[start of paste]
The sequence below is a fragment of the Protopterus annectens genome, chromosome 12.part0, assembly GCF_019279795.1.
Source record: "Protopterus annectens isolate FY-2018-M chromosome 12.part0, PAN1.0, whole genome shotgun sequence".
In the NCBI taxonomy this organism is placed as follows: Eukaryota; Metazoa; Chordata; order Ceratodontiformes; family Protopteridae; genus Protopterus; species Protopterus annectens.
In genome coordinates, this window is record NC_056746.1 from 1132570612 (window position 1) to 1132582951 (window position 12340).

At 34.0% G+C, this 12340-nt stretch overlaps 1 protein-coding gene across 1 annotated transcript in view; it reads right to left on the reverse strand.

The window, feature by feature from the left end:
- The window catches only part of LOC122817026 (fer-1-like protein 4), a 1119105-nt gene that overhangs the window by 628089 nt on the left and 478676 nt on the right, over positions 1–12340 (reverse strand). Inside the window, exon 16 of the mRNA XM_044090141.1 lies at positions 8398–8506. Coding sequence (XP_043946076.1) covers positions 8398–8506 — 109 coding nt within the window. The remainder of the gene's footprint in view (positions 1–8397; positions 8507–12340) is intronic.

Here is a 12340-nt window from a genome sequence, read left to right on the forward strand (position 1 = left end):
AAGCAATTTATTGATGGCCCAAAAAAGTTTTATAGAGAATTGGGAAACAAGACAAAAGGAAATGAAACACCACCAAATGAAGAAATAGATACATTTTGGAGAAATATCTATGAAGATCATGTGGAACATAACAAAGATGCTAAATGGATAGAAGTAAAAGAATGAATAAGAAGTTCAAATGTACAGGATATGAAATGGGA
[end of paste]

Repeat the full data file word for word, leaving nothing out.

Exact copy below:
The sequence below is a fragment of the Protopterus annectens genome, chromosome 12.part0, assembly GCF_019279795.1.
Source record: "Protopterus annectens isolate FY-2018-M chromosome 12.part0, PAN1.0, whole genome shotgun sequence".
In the NCBI taxonomy this organism is placed as follows: Eukaryota; Metazoa; Chordata; order Ceratodontiformes; family Protopteridae; genus Protopterus; species Protopterus annectens.
In genome coordinates, this window is record NC_056746.1 from 1132570612 (window position 1) to 1132582951 (window position 12340).

At 34.0% G+C, this 12340-nt stretch overlaps 1 protein-coding gene across 1 annotated transcript in view; it reads right to left on the reverse strand.

The window, feature by feature from the left end:
- The window catches only part of LOC122817026 (fer-1-like protein 4), a 1119105-nt gene that overhangs the window by 628089 nt on the left and 478676 nt on the right, over positions 1–12340 (reverse strand). Inside the window, exon 16 of the mRNA XM_044090141.1 lies at positions 8398–8506. Coding sequence (XP_043946076.1) covers positions 8398–8506 — 109 coding nt within the window. The remainder of the gene's footprint in view (positions 1–8397; positions 8507–12340) is intronic.

Here is a 12340-nt window from a genome sequence, read left to right on the forward strand (position 1 = left end):
AAGCAATTTATTGATGGCCCAAAAAAGTTTTATAGAGAATTGGGAAACAAGACAAAAGGAAATGAAACACCACCAAATGAAGAAATAGATACATTTTGGAGAAATATCTATGAAGATCATGTGGAACATAACAAAGATGCTAAATGGATAGAAGTAAAAGAATGAATAAGAAGTTCAAATGTACAGGATATGAAATGGGA